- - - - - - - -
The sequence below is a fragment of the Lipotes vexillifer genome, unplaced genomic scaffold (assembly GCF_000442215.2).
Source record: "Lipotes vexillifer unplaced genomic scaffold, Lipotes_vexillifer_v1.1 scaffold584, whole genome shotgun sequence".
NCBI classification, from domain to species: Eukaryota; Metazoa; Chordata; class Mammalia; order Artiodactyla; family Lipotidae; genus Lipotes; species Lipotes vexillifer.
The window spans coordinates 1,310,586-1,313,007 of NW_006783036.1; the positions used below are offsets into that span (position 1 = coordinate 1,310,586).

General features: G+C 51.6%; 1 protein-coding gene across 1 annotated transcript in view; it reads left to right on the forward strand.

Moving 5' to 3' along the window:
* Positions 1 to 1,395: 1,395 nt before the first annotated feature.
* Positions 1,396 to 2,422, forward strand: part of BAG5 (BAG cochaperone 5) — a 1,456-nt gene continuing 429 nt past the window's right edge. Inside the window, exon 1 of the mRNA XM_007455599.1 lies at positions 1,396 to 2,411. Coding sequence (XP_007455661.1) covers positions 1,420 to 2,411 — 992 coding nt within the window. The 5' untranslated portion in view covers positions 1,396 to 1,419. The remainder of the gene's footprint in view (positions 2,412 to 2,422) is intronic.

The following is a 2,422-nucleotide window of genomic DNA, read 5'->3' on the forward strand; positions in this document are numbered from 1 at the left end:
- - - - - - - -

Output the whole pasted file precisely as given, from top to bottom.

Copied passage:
The sequence below is a fragment of the Lipotes vexillifer genome, unplaced genomic scaffold (assembly GCF_000442215.2).
Source record: "Lipotes vexillifer unplaced genomic scaffold, Lipotes_vexillifer_v1.1 scaffold584, whole genome shotgun sequence".
NCBI classification, from domain to species: Eukaryota; Metazoa; Chordata; class Mammalia; order Artiodactyla; family Lipotidae; genus Lipotes; species Lipotes vexillifer.
The window spans coordinates 1,310,586-1,313,007 of NW_006783036.1; the positions used below are offsets into that span (position 1 = coordinate 1,310,586).

General features: G+C 51.6%; 1 protein-coding gene across 1 annotated transcript in view; it reads left to right on the forward strand.

Moving 5' to 3' along the window:
* Positions 1 to 1,395: 1,395 nt before the first annotated feature.
* Positions 1,396 to 2,422, forward strand: part of BAG5 (BAG cochaperone 5) — a 1,456-nt gene continuing 429 nt past the window's right edge. Inside the window, exon 1 of the mRNA XM_007455599.1 lies at positions 1,396 to 2,411. Coding sequence (XP_007455661.1) covers positions 1,420 to 2,411 — 992 coding nt within the window. The 5' untranslated portion in view covers positions 1,396 to 1,419. The remainder of the gene's footprint in view (positions 2,412 to 2,422) is intronic.

The following is a 2,422-nucleotide window of genomic DNA, read 5'->3' on the forward strand; positions in this document are numbered from 1 at the left end: